The Department of Homeland Security could reap the benefits of a dependable, real-time instrument with the ability to screen the atmosphere for toxic agents to alert people to a chemical or biological attack. Konstantin Vodopyanov, an optics and photonics Professor at UCF, has been working to develop exactly such a technology to achieve that.
He has discovered an innovative technique to employ infrared lasers to detect even negligible amounts of chemicals in the atmosphere. Every chemical contains individual molecules vibrating at their own unique frequency. Vodopyanov has unearthed a process to use lasers to identify these vibrations.
The process is so sensitive and precise that the presence of any chemical molecule even at concentrations as negligible as one part per billion can be determined. Therefore, even if the toxic chemicals are hidden, his method could be applied to detect them.
The results of his research have been reported online in the Nature Photonics journal on March 26, 2018.
“We still have much work ahead,” he stated. “We are now working on broadening the range of the laser frequencies that can get the job done. If costs can be reduced and the tech made mobile, the applications could be endless.”
In the medical field, a similar principle is used to detect biomarkers for various health conditions, such as cancer, by collecting breath samples.
According to Vodopyanov, the rules of physics make this possible.
“The frequencies of molecules are very distinct, but they are invariant—here, on a different continent, on a different planet, anywhere,” stated Vodopyanov. “It is universal. Think of it as a molecular fingerprint. So when we use the laser we can detect these fingerprints with great precision.”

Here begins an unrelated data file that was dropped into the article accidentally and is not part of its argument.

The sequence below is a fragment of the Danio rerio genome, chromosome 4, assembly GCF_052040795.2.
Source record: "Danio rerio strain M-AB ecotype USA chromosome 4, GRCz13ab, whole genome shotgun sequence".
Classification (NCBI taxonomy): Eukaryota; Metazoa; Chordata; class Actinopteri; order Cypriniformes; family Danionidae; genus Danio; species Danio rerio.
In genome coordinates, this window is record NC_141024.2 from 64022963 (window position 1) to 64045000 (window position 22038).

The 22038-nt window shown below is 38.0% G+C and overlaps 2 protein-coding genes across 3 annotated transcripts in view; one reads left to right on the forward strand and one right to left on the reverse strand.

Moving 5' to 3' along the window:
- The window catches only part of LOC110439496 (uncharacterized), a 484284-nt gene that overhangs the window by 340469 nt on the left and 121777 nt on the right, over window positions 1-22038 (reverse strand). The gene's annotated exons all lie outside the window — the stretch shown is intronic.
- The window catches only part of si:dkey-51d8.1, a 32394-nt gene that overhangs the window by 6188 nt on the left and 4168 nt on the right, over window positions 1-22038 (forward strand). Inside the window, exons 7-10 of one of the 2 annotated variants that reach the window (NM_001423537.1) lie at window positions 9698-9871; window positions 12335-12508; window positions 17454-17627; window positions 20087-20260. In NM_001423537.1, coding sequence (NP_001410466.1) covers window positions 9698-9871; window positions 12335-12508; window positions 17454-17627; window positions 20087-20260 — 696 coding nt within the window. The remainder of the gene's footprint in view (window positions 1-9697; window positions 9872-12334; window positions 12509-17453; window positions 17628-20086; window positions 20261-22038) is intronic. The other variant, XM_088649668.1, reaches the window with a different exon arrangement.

The innovative process could lead to the development of non-invasive technology, such as sensors, that can be employed to detect:
- Traces of life by space explorers on missions to asteroids or other planets
- Airborne agents that could be experienced during a chemical or biological attack on the battlefield or at home
Andrey Muraviev from the UCF’s College of Optics & Photonics; Viktor Smolski of IPG Photonics Mid-Infrared Lasers in Birmingham, AL; and Zachary Loparo from UCF’s Department of Mechanical and Aerospace Engineering are the other collaborators on the Nature Photonics paper.
Vodopyanov received his doctorate from the Lebedev Physical Institute in Moscow. He has dedicated many years toward teaching and performing research in Russia, Germany, the United Kingdom, and Stanford University in California before joining UCF in 2013. He has also worked in the industry, including the Silicon Valley start-up Picarro, which was creating a laser-based breath analyzer for early detection of ulcers. He has authored over 300 papers and is sponsored by many different organizations, such as NASA, Air Force, Office of Naval Research, and the Defense Advanced Research Projects Agency